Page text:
In finding artists, I asked my network of friends who programmed a lot of shows / festivals to help with recommendations. Horrorchata, Merrie Cherry, Rify Royalty, Miss Malice and more helped me out a lot. But certain states were very difficult, and I didn’t have connections to some. West Virginia and the Dakotas were extremely hard. But we found them, thanks to Google and Instagram searching until my eyeballs fell out! What’s exciting is that I only know five out of the 52 artists, so everyone who watches will be meeting them with me. I learned a lot and have tremendous respect for my artists, some of whom are the only or one of few QPOC in their community.
That’s incredible! I guess We’re Here taught us a little bit about rural drag.
Actually, one of our artists was just featured on We’re Here: Lady Shug representing New Mexico. One of my stipulations was that the artist could not have been on television; I wanted artists that had not had much exposure or opportunity for their voice to be heard. But when I got her, it was before [her episode] was released. We are so lucky to have Lady Shug representing the Dine territory of the Four Corners area.
Now, it’s been a carry for me to organize events in the past that just have eight queens on a single stage. I am getting a panic attack just thinking of what it must’ve been like to have to collect 52 pre-recorded performances from as many drag artists across the country.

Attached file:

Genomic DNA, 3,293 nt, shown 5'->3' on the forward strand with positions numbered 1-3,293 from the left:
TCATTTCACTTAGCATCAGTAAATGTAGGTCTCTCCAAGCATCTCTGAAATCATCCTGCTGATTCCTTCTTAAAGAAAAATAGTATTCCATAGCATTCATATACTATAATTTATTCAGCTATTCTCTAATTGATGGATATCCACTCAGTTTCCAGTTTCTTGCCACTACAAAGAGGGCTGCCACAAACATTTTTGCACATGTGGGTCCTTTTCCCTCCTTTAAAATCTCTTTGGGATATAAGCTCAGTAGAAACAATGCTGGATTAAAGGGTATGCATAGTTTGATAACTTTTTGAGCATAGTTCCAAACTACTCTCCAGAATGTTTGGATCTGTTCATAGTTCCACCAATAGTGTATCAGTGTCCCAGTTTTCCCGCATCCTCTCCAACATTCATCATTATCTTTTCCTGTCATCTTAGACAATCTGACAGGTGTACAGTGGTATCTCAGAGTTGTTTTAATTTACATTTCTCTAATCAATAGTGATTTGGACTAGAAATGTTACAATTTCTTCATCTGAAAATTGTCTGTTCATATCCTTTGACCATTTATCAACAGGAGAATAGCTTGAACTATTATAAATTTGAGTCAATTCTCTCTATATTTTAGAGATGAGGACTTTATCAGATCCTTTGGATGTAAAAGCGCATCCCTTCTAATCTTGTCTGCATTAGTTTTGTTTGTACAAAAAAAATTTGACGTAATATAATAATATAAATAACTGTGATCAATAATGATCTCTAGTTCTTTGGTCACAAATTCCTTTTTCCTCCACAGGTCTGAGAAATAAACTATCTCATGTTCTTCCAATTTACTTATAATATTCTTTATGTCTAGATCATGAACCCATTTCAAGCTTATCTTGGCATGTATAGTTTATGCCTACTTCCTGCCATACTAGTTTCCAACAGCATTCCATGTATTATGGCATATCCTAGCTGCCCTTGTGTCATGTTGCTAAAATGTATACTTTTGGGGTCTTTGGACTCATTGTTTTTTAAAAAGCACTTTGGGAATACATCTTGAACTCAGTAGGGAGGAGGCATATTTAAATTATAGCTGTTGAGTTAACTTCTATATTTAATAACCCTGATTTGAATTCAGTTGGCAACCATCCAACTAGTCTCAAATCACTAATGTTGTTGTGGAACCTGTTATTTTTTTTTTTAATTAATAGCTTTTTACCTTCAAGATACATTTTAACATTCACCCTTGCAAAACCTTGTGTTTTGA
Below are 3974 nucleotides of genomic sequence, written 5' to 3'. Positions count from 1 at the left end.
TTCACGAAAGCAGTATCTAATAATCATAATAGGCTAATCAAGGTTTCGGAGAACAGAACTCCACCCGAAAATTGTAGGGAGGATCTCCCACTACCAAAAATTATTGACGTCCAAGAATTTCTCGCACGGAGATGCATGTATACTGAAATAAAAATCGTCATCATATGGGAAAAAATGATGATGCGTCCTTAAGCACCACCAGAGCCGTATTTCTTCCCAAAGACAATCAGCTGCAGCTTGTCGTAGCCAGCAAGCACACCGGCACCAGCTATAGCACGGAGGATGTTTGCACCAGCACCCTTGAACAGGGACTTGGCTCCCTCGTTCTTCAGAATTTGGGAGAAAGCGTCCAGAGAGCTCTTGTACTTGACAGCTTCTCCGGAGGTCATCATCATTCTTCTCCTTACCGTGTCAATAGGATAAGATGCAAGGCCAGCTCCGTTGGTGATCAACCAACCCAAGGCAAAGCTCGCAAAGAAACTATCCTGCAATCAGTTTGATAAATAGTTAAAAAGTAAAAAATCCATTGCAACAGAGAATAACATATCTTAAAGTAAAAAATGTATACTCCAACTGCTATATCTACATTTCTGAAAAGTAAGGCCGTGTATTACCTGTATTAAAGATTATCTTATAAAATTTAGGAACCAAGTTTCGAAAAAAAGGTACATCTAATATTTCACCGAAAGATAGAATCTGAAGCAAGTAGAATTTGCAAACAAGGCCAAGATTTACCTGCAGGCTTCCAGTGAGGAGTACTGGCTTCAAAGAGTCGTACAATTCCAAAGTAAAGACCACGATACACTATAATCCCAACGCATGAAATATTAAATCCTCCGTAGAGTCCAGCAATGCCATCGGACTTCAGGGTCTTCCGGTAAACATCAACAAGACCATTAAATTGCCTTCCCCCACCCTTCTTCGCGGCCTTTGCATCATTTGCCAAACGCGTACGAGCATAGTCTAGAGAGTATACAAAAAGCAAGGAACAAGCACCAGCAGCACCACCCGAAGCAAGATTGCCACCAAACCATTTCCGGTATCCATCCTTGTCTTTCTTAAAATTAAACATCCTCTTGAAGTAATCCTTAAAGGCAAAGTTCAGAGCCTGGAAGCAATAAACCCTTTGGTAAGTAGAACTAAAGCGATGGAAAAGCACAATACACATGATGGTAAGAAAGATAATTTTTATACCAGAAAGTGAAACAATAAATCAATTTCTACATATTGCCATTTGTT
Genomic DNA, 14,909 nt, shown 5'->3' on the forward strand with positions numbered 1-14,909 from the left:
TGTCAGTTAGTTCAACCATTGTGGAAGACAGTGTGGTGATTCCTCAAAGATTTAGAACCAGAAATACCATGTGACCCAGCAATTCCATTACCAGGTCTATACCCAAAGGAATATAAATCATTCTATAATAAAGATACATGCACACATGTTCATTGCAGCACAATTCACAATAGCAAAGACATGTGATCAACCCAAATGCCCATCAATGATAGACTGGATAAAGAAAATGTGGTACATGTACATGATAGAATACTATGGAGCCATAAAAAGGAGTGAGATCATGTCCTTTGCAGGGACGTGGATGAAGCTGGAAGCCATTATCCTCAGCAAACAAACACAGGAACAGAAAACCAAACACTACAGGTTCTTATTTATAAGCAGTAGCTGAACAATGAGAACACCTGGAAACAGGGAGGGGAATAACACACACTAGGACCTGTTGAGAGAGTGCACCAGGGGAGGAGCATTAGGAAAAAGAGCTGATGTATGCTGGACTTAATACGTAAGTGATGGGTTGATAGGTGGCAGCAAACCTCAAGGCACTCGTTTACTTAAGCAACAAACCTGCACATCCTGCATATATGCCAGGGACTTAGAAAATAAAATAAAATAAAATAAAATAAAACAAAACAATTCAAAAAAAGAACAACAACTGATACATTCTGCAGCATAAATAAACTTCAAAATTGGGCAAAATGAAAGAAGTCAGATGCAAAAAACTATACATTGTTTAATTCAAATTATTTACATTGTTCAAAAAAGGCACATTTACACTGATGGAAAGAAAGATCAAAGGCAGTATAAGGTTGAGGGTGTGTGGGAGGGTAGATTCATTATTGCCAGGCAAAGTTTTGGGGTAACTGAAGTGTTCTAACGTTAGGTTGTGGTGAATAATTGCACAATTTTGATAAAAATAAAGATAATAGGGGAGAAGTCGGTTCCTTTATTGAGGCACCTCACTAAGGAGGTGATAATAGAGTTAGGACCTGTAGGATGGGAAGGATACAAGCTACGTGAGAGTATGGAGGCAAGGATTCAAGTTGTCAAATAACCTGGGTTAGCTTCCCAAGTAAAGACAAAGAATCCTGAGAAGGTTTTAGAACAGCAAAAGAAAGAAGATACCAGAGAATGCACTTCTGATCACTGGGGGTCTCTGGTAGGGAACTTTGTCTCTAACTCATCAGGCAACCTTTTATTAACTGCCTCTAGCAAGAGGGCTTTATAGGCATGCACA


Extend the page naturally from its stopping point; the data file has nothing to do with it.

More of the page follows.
I had about 501 meltdowns. I had to chase people a lot… which, PSA for drag artists: don’t do that to your producers, lol! It was the biggest undertaking I’ve ever attempted. I had a lot of help from friends, but if I wasn’t bald already I’d be now, lol! Wrangling 52 videos and artist info. And editing. Captioning. And making promo, and organizing. But I’m so happy and excited about sharing the show.
How long did this all take?
Two months, basically. This was also a very challenging time for these artists, with all the police brutality and death and protest and the pandemic… so much could not be helped. But we made it! So many beautiful, touching, heartbreaking, political, powerful pieces in here.
It’s going to be an incredible showcase that everyone must tune in to!
So dare I ask, what’s next?
I know I’m nuts… but after this, I’m contemplating “Untitled (World).” One drag artist per country, asking “what does it mean to be a queer person in the World?” Premiering on World AIDS Day. It’s a simmering thought! But I think I might just do it.
OMG, you’re insane! But I absolutely love that! I can’t wait to see who you can find from Lichtenstein! Well for now, have fun with “Untitled (America)”… it’s gonna be epic! Last question: who should win Drag Race All-Stars 5?
I don’t watch Drag Race. But I’ll say Shea, because she’s incredible all the time.
As are you! Thanks again, Untitled!
Previously: Untitled Queen (6.15.2016)